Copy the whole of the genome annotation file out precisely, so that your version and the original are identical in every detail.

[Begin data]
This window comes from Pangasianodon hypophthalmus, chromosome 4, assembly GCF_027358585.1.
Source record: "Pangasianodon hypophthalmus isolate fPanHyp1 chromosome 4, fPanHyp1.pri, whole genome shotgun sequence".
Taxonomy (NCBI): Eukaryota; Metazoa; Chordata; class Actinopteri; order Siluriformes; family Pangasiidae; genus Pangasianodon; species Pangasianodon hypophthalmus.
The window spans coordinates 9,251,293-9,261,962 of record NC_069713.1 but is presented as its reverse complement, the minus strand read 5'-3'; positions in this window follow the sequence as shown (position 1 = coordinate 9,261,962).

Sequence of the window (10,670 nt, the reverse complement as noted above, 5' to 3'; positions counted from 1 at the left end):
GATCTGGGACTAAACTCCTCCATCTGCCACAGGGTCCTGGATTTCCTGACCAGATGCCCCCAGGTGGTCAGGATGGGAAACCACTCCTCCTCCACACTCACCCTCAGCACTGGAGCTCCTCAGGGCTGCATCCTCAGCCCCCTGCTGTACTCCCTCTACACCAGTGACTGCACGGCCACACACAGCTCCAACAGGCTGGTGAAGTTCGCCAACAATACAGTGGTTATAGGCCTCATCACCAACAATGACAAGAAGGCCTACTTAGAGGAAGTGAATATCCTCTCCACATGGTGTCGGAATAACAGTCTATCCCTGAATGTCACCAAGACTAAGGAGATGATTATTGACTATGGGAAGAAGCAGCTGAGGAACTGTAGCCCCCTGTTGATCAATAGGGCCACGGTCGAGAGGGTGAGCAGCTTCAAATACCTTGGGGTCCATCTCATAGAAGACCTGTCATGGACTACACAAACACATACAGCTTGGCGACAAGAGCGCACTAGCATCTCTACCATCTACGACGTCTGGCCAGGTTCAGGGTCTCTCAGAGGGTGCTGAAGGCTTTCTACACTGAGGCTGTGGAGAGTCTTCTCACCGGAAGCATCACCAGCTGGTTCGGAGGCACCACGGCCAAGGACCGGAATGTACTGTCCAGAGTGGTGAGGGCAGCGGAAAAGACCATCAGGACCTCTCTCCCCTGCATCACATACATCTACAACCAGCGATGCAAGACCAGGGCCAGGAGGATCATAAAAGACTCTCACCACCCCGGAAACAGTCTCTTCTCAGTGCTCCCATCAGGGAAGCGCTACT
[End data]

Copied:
This window comes from Pangasianodon hypophthalmus, chromosome 4, assembly GCF_027358585.1.
Source record: "Pangasianodon hypophthalmus isolate fPanHyp1 chromosome 4, fPanHyp1.pri, whole genome shotgun sequence".
Taxonomy (NCBI): Eukaryota; Metazoa; Chordata; class Actinopteri; order Siluriformes; family Pangasiidae; genus Pangasianodon; species Pangasianodon hypophthalmus.
The window spans coordinates 9,251,293-9,261,962 of record NC_069713.1 but is presented as its reverse complement, the minus strand read 5'-3'; positions in this window follow the sequence as shown (position 1 = coordinate 9,261,962).

Sequence of the window (10,670 nt, the reverse complement as noted above, 5' to 3'; positions counted from 1 at the left end):
GATCTGGGACTAAACTCCTCCATCTGCCACAGGGTCCTGGATTTCCTGACCAGATGCCCCCAGGTGGTCAGGATGGGAAACCACTCCTCCTCCACACTCACCCTCAGCACTGGAGCTCCTCAGGGCTGCATCCTCAGCCCCCTGCTGTACTCCCTCTACACCAGTGACTGCACGGCCACACACAGCTCCAACAGGCTGGTGAAGTTCGCCAACAATACAGTGGTTATAGGCCTCATCACCAACAATGACAAGAAGGCCTACTTAGAGGAAGTGAATATCCTCTCCACATGGTGTCGGAATAACAGTCTATCCCTGAATGTCACCAAGACTAAGGAGATGATTATTGACTATGGGAAGAAGCAGCTGAGGAACTGTAGCCCCCTGTTGATCAATAGGGCCACGGTCGAGAGGGTGAGCAGCTTCAAATACCTTGGGGTCCATCTCATAGAAGACCTGTCATGGACTACACAAACACATACAGCTTGGCGACAAGAGCGCACTAGCATCTCTACCATCTACGACGTCTGGCCAGGTTCAGGGTCTCTCAGAGGGTGCTGAAGGCTTTCTACACTGAGGCTGTGGAGAGTCTTCTCACCGGAAGCATCACCAGCTGGTTCGGAGGCACCACGGCCAAGGACCGGAATGTACTGTCCAGAGTGGTGAGGGCAGCGGAAAAGACCATCAGGACCTCTCTCCCCTGCATCACATACATCTACAACCAGCGATGCAAGACCAGGGCCAGGAGGATCATAAAAGACTCTCACCACCCCGGAAACAGTCTCTTCTCAGTGCTCCCATCAGGGAAGCGCTACT